Gardner and Cole traveled throughout Asia freelancing for a variety of Japanese and other newsmagazines. Cole would later win the 1989 World Press Photo of the Year Award while working for Newsweek for his shot of the Tiananmen Square “Tank Man.” In between his travels as a photographer, Gardner worked the club scene first as a musician in his own right and then as a backing artist for foreign acts in Japan.
From 1982 until 1996 he supported touring foreign artists for a division of Sony Music, playing as a back-up artist for musicians such as Ben E. King and Gordon Edwards, bassist with the New York jazz-funk band Stuff. It was then that he decided to concentrate more seriously on music.
As Gardner explains, “The yen at the time was something like 250 to a dollar, and that made it very difficult to bring in and pay musicians to travel with known artists. So I was able to be a side player, and I liked it. I had no illusions of riding the top wave, but those guys on top, they need guys like me to hold them up, and I like that. I like helping people. I like being one of the tires on the car, as long as there’s lots of air in the tires and a good driver behind the wheel.”
It was while working as a backing singer that Gardner brushed up against the 1995 disaster. “We were actually playing the night before in Kobe at a little joint called Chicken George, right in the middle of the zone later burned by the fire. We were supposed to stay in a little business hotel in that area, but at the last minute our new manager booked us to go back to Kyoto that night. We finished the show and kind of grumbled, since we had to take the train as the tour bus had broken down. But we made it to Kyoto, and the next morning, the earthquake happened. It was sort of the beginning of the end of that musical adventure.”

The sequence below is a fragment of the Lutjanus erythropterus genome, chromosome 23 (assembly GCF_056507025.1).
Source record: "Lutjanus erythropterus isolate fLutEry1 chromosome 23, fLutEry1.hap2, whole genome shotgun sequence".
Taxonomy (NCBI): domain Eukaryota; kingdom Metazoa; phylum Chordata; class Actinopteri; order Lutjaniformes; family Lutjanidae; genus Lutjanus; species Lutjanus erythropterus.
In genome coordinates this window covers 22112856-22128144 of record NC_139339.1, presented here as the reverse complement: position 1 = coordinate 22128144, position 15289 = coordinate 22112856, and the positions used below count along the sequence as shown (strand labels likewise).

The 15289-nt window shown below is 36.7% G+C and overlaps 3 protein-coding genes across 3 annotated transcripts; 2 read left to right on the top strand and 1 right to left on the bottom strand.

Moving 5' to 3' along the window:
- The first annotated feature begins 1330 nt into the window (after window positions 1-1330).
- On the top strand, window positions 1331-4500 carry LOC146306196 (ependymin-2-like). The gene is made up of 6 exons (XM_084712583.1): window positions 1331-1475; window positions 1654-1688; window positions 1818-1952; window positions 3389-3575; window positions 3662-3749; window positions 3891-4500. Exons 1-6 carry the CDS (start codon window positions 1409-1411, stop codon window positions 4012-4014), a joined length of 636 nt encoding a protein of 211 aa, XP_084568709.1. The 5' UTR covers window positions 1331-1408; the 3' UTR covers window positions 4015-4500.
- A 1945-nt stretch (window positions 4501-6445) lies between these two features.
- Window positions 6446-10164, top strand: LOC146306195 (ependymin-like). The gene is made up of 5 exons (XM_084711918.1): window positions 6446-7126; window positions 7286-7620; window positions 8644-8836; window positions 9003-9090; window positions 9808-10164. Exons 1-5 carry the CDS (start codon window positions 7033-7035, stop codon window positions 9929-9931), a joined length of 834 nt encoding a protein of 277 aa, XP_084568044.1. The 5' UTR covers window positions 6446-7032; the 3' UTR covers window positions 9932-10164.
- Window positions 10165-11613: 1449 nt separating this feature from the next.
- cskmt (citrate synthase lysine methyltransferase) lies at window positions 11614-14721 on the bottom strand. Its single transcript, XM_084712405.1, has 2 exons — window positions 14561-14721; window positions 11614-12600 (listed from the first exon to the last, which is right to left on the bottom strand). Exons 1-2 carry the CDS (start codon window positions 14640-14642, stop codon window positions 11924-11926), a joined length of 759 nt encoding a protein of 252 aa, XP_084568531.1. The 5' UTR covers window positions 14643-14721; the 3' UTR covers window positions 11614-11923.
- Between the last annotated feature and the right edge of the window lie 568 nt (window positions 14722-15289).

Gardner still jams with visiting musicians, but his main musical work now centers around his own solo projects and collaborations — projects such as the Jericho Road Show, “an all-acoustic international group of seasoned musicians spanning 16 time zones and 100 years of American roots music,” and the Tokyo Blues Cruise, an endeavor organized by Gardner and his friend Mike Maksimuk.
“I play solo or we book a couple of musicians using one of those old-time party boats to cruise up and down the Sumida River,” Gardner explains.
Spreading the history of the blues is also important to Gardner. He lectures frequently at universities in Japan and abroad about blues and roots music and its racial and cultural connections to the past.
“I do a seminar on the first 69 years of 20th-century American history for Meiji University. I also travel for the (U.S.) State Department on occasion as well, doing an American roots and music seminar for universities, and recently for high schools.
“Unfortunately, even with the Internet and all the music that is out there right now, when I go around and talk to young people with ear buds in their ears 24 hours a day, they’re mostly listening to the same thing. When you’ve got so much music around you all the time, when you’re constantly sticking it in your ear, then you’re no longer considering the distinctiveness of the music. You’re no longer concentrating, and it’s only white noise.”
Whether making one-stringed guitars with children in Fukushima or picking out a tune on stage, wherever you find Gardner, you’ll find distinctive music. Now well into his fourth decade in Japan, he says he’ll never stop rambling. He’ll be touring the nation this spring before heading to New Orleans in summer to record the follow-up to his 2012 CD “Hesitation Blues,” a solo acoustic project.
His advice to fellow ramblers? “Don’t eat the fruit without appreciating the tree.”
Read it on the Japan Times website